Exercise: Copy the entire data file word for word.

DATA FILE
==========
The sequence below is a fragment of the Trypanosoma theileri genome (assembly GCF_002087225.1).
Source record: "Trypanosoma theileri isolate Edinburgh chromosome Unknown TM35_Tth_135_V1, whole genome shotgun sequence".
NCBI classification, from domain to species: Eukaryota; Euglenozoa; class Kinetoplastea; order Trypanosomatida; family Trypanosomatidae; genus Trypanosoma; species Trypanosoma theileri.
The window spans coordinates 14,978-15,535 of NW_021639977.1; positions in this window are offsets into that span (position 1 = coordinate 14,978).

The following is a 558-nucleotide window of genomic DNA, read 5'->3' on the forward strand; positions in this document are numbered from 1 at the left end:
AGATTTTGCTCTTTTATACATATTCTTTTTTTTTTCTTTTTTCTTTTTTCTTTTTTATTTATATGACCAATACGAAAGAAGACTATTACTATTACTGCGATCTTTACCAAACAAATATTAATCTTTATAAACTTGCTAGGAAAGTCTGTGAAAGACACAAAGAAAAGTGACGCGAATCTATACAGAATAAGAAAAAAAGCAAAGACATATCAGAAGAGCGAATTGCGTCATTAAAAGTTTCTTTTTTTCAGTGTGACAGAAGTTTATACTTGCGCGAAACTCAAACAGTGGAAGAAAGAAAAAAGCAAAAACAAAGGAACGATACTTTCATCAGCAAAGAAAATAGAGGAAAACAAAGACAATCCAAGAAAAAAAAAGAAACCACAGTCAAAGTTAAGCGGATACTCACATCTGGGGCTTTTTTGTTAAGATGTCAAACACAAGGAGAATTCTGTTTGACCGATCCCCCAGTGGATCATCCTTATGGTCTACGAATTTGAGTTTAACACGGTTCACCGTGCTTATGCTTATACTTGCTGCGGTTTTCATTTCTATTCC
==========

The sequence below is a fragment of the Trypanosoma theileri genome (assembly GCF_002087225.1).
Source record: "Trypanosoma theileri isolate Edinburgh chromosome Unknown TM35_Tth_135_V1, whole genome shotgun sequence".
NCBI classification, from domain to species: Eukaryota; Euglenozoa; class Kinetoplastea; order Trypanosomatida; family Trypanosomatidae; genus Trypanosoma; species Trypanosoma theileri.
The window spans coordinates 14,978-15,535 of NW_021639977.1; positions in this window are offsets into that span (position 1 = coordinate 14,978).

The following is a 558-nucleotide window of genomic DNA, read 5'->3' on the forward strand; positions in this document are numbered from 1 at the left end:
AGATTTTGCTCTTTTATACATATTCTTTTTTTTTTCTTTTTTCTTTTTTCTTTTTTATTTATATGACCAATACGAAAGAAGACTATTACTATTACTGCGATCTTTACCAAACAAATATTAATCTTTATAAACTTGCTAGGAAAGTCTGTGAAAGACACAAAGAAAAGTGACGCGAATCTATACAGAATAAGAAAAAAAGCAAAGACATATCAGAAGAGCGAATTGCGTCATTAAAAGTTTCTTTTTTTCAGTGTGACAGAAGTTTATACTTGCGCGAAACTCAAACAGTGGAAGAAAGAAAAAAGCAAAAACAAAGGAACGATACTTTCATCAGCAAAGAAAATAGAGGAAAACAAAGACAATCCAAGAAAAAAAAAGAAACCACAGTCAAAGTTAAGCGGATACTCACATCTGGGGCTTTTTTGTTAAGATGTCAAACACAAGGAGAATTCTGTTTGACCGATCCCCCAGTGGATCATCCTTATGGTCTACGAATTTGAGTTTAACACGGTTCACCGTGCTTATGCTTATACTTGCTGCGGTTTTCATTTCTATTCC